When I thought of the term “good hair” I always thought it was a sentiment specifically germane to the black community. It never once crossed my mind that it wasn’t — until a Persian woman used it to compliment me on my newly natural hairstyle:

“Your hair looks really pretty. You have a good grade of hair. I mean — it’s not like some I’ve seen.”

When I debuted my newly natural hairstyle to my family, I got plenty of mixed feelings and commentary, but one commonality was that my texture was good. I have to be honest, a part of me felt relieved that I fell under the “good” category. I think about the golden geese in Willy Wonka’s chocolate factory and how each egg was inspected to determine the good from the bad. I was glad that I wasn’t a bad egg. When my family used the term, “good hair” it was like a badge of honor, but fast-forward to when a Persian woman used it to compliment my texture and it suddenly took on new meaning.

I continued that conversation feeling offended. Although she thought she was giving me a compliment, her words stung. I felt like she was telling me that my sisters with coarser hair were less than.

She then began to discuss her own hair grooming regime and — despite its damaging affects — her love affair with her flat iron. She explained that she naturally had very curly hair, but refused to ever wear it in public. It was then I realized, non-blacks have hair complexes too.

Like color complexes, hang ups about hair texture are something that cross color and cultural lines. From Asia to the Caribbean, sleek, straight hair remains a beauty mainstay.
In Asian cultures, women often opt for an ionic perm (also known as Japanese thermal straightening). In India, the women thoroughly comb through their hair and use oils to weigh down the curl. In the Dominican Republic, the blowout is synonymous with beauty.

While in recent times the campaign for black women to embrace their beauty — natural hair and all — has significantly helped us love ourselves, I think that we forget that other women of color suffer from the hurt of rejection too. They struggle with their beauty identities just as much as we do. They look for beauty icons in a white-washed media, just as we do. They burn, tug, clamp, and stifle their beauty to appeal to a mainstream esthetic just as we do. My Persian friend taught me that it is important for women of other cultures and ethnic backgrounds learn to embrace their beautiful just the way it is and say: My _____________ is beautiful.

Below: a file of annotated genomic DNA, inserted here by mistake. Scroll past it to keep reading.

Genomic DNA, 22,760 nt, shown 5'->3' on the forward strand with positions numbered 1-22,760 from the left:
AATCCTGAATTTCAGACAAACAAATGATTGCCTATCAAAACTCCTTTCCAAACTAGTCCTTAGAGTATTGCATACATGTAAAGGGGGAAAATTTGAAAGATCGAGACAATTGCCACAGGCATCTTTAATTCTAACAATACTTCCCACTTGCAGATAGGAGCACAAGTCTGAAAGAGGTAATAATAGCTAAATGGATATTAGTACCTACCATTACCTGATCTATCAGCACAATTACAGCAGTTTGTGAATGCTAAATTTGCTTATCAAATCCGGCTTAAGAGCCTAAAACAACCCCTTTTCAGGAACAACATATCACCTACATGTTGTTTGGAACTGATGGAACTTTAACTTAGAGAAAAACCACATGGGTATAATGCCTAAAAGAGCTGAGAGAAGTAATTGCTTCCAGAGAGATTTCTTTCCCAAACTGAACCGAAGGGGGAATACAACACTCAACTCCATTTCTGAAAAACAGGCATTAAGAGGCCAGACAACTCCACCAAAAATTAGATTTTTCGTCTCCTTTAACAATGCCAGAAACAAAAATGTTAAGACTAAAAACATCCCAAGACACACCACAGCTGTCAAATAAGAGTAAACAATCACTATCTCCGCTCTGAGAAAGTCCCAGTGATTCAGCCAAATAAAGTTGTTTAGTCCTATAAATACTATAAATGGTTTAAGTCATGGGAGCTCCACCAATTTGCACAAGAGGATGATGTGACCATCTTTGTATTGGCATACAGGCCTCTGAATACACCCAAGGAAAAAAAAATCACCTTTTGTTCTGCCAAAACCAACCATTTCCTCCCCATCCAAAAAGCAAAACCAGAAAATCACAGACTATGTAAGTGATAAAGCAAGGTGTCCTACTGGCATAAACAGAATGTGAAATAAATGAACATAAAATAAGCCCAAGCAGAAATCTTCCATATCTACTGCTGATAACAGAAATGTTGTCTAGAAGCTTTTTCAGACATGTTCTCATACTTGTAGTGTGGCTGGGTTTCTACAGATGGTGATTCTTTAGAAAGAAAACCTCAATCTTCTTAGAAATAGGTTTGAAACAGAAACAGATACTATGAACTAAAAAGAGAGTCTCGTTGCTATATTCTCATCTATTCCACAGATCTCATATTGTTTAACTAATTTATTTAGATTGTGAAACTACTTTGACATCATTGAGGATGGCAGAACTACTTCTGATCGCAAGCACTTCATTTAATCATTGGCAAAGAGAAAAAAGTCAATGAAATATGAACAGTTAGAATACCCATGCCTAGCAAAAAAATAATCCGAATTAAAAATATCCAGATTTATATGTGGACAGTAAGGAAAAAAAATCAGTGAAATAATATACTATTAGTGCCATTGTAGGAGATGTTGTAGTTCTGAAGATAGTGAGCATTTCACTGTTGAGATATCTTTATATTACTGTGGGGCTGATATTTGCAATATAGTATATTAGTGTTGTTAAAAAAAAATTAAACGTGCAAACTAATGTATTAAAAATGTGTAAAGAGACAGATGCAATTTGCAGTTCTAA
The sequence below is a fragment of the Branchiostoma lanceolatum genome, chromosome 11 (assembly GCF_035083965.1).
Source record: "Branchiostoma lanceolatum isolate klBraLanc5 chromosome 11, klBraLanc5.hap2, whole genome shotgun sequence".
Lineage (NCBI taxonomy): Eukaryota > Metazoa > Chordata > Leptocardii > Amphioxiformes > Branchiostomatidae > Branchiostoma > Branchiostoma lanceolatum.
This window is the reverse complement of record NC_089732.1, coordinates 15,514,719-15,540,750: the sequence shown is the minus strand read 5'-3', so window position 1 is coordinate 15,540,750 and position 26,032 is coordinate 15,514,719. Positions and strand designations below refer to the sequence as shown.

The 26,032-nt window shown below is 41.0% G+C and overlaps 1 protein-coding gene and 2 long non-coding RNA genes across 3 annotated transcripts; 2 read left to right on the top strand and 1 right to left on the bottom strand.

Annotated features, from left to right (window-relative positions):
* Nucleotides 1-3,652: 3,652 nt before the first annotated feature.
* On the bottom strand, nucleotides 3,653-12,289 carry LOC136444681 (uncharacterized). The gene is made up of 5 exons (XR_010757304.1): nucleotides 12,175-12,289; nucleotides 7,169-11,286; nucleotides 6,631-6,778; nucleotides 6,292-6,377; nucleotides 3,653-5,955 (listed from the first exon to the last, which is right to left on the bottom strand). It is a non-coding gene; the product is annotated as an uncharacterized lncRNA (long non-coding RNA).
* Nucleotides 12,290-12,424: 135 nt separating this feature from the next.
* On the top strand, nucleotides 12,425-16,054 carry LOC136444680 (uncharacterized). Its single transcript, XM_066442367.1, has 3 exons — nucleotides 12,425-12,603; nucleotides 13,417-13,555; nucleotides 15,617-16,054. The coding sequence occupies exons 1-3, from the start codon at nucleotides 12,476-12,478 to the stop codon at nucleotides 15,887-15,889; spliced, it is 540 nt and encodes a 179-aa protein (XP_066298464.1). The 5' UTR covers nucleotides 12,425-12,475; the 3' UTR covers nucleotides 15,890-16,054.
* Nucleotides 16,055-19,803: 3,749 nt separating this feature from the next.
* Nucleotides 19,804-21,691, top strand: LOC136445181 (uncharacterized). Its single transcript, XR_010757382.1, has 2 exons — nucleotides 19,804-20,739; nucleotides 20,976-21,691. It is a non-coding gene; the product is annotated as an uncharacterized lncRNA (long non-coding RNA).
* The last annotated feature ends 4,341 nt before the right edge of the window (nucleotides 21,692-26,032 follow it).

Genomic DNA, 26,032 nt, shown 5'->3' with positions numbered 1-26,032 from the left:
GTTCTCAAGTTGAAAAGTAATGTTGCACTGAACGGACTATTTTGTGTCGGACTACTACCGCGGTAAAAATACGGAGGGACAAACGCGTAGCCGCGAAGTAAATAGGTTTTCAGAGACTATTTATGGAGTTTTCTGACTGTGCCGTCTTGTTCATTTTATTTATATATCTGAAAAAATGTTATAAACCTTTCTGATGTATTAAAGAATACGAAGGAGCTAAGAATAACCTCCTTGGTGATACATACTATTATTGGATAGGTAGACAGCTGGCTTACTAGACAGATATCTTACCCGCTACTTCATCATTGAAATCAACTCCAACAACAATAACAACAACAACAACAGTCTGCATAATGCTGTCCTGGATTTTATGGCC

– Christian Richardson

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  • dendoo

    that chocolate doll is just sooooo deliciously beautiful. beeee youuu ti fullll

  • this was a pretty good article, but i find it to be really sad that you only got offended by the term “good hair” when some one of a different ethnicity used the term. You stated that “When my family used the term, “good hair” it was like a badge of honor, but fast-forward to when a Persian woman used it to compliment my texture and it suddenly took on new meaning.” I really don’t understand why it’s okay for your family, and I’m assuming other black people, to use the term, but it’s not okay for someone else to. No matter who says it, they’re still putting down those who have coarse/”bad” hair.
    Basically, I just don’t understand how you could bask in the glory of having good hair when it’s one person “complimenting” you, and then all of a sudden get offended when some one else tells you the EXACT same thing. It really makes no sense…

    • Ebony T

      I don’t agree. I think that type of feeling/thinking happens ALL the time. Think about it. When and black person calls another black person the n-word its OK. When ANY other race says it, we are ready to put ’em up. When one of your homegirls calls you a b*tch, it’s a term of endearment. When some chick off the street says it, we want to pop off.

      I believe the black community has many double standards. You wouldn’t be being honest with yourself if you claim you never had some of your own. I don’t think it’s “sad” for the author to admit this about herself. It shows that she is open to changing her way of thinking by being candid enough to admit something like that. Those are the seedlings of change.

    • I definitely agree with what your saying. I actually thought about the n-word and how it’s okay for us to say but no one else can. I just didn’t want to drag my comment into that territory. But I do feel you, and I did understand where the author was coming from. I just felt like it should have been pointed out as opposed to just being ignored. If no one points out how hypocritical it is for us to use the n-word then get mad when others follow in our footsteps, then the behavior will just continue on like it’s okay. Same with this scenario. It’s probably not my place to point it out to her, but whatever. I had a strong reaction to it, so I spoke out…

  • Georgie

    Thank you Angela, I was wondering why essential, honest commentary on that issue (besides graciously from the author) wasn’t brought up as well.